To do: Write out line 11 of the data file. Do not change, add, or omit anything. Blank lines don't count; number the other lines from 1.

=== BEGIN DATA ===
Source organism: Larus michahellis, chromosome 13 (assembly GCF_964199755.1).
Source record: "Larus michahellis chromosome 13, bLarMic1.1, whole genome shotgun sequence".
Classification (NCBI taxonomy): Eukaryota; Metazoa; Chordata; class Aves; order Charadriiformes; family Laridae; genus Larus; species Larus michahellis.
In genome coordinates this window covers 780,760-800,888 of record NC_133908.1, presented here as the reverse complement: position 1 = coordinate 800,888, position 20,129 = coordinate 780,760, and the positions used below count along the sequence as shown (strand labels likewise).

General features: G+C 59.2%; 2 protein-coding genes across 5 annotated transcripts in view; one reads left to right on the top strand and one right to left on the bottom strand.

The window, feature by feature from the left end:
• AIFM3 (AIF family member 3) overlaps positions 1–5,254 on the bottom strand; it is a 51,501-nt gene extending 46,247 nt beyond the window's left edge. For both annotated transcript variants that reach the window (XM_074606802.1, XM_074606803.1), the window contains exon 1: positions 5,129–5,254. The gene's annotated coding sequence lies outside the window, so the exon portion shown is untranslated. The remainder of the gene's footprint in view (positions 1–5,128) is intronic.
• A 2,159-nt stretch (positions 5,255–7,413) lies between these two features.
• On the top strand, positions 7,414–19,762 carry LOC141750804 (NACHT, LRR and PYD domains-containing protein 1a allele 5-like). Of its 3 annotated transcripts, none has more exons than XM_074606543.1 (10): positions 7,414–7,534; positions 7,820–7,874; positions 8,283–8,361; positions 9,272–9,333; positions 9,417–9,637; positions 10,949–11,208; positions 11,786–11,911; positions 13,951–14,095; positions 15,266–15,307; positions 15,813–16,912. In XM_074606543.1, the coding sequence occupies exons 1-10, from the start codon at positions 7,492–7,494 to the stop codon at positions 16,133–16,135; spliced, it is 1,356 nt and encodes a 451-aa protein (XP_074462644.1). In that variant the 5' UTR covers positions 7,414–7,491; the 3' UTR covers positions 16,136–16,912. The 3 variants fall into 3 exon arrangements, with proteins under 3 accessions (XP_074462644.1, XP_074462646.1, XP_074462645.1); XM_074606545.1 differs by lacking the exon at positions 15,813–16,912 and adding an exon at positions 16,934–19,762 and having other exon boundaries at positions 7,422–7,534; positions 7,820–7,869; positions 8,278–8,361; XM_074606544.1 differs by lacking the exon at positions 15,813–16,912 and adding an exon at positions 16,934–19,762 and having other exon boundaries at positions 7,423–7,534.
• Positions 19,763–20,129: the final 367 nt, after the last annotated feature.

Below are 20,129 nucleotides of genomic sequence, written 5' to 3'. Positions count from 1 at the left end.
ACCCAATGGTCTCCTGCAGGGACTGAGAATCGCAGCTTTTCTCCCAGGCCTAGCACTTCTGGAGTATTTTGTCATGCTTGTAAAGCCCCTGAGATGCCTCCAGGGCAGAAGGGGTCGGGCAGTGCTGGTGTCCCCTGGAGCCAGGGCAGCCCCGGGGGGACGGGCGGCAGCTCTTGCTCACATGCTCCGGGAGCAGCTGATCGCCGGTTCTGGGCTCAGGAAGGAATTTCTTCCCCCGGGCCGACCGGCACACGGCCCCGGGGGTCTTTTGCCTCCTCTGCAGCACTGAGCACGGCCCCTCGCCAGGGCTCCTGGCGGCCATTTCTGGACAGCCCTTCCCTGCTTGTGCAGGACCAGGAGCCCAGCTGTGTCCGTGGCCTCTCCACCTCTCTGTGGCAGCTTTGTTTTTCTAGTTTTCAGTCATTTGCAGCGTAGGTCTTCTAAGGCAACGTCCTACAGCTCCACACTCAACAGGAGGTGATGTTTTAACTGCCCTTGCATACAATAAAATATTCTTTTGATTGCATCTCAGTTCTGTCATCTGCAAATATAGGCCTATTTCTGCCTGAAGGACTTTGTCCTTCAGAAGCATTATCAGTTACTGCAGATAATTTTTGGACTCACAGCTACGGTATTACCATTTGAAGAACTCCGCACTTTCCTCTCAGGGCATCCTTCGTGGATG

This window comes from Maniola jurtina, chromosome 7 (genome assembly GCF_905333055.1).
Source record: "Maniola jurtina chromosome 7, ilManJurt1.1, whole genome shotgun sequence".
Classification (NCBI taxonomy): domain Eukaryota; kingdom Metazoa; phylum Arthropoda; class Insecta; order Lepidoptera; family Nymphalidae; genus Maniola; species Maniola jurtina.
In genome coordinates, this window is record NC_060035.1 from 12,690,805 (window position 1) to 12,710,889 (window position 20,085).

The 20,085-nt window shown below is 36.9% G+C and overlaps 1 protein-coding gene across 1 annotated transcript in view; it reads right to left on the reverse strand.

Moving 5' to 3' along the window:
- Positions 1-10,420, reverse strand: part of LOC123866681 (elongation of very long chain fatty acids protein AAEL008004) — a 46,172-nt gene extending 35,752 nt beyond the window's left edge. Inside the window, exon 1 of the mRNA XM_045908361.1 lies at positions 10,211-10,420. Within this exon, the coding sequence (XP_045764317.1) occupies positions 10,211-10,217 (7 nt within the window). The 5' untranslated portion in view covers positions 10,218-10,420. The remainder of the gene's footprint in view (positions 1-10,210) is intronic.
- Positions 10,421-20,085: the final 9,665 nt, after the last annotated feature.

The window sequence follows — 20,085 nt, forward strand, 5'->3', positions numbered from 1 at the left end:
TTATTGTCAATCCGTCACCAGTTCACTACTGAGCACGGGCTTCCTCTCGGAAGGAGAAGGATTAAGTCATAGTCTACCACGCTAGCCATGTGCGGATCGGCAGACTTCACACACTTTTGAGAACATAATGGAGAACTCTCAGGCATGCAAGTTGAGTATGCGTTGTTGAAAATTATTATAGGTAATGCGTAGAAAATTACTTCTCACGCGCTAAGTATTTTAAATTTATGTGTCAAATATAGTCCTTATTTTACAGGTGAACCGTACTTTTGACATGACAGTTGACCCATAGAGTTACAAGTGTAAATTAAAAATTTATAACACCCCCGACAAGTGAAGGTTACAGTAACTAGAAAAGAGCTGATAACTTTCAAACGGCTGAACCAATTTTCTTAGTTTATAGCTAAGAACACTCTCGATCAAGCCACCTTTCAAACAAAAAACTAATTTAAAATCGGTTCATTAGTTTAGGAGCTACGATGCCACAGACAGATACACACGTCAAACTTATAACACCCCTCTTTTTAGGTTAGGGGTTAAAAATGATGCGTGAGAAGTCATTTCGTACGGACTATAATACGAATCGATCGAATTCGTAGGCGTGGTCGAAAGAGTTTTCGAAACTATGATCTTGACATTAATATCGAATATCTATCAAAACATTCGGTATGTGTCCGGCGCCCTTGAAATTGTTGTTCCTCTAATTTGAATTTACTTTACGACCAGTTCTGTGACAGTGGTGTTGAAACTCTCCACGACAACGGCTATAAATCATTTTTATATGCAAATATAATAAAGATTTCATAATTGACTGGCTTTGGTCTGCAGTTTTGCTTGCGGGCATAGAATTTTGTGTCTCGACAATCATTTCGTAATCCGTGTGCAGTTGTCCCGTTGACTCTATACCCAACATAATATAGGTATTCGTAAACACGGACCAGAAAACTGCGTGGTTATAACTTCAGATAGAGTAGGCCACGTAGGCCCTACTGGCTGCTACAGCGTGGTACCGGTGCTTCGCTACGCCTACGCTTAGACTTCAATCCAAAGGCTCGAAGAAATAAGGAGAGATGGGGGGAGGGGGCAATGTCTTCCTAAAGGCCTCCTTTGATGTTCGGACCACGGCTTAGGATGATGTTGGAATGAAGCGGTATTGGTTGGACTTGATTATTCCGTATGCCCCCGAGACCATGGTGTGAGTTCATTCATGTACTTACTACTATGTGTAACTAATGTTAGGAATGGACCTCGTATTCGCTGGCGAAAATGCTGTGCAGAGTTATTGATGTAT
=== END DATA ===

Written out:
Below are 20,129 nucleotides of genomic sequence, written 5' to 3'. Positions count from 1 at the left end.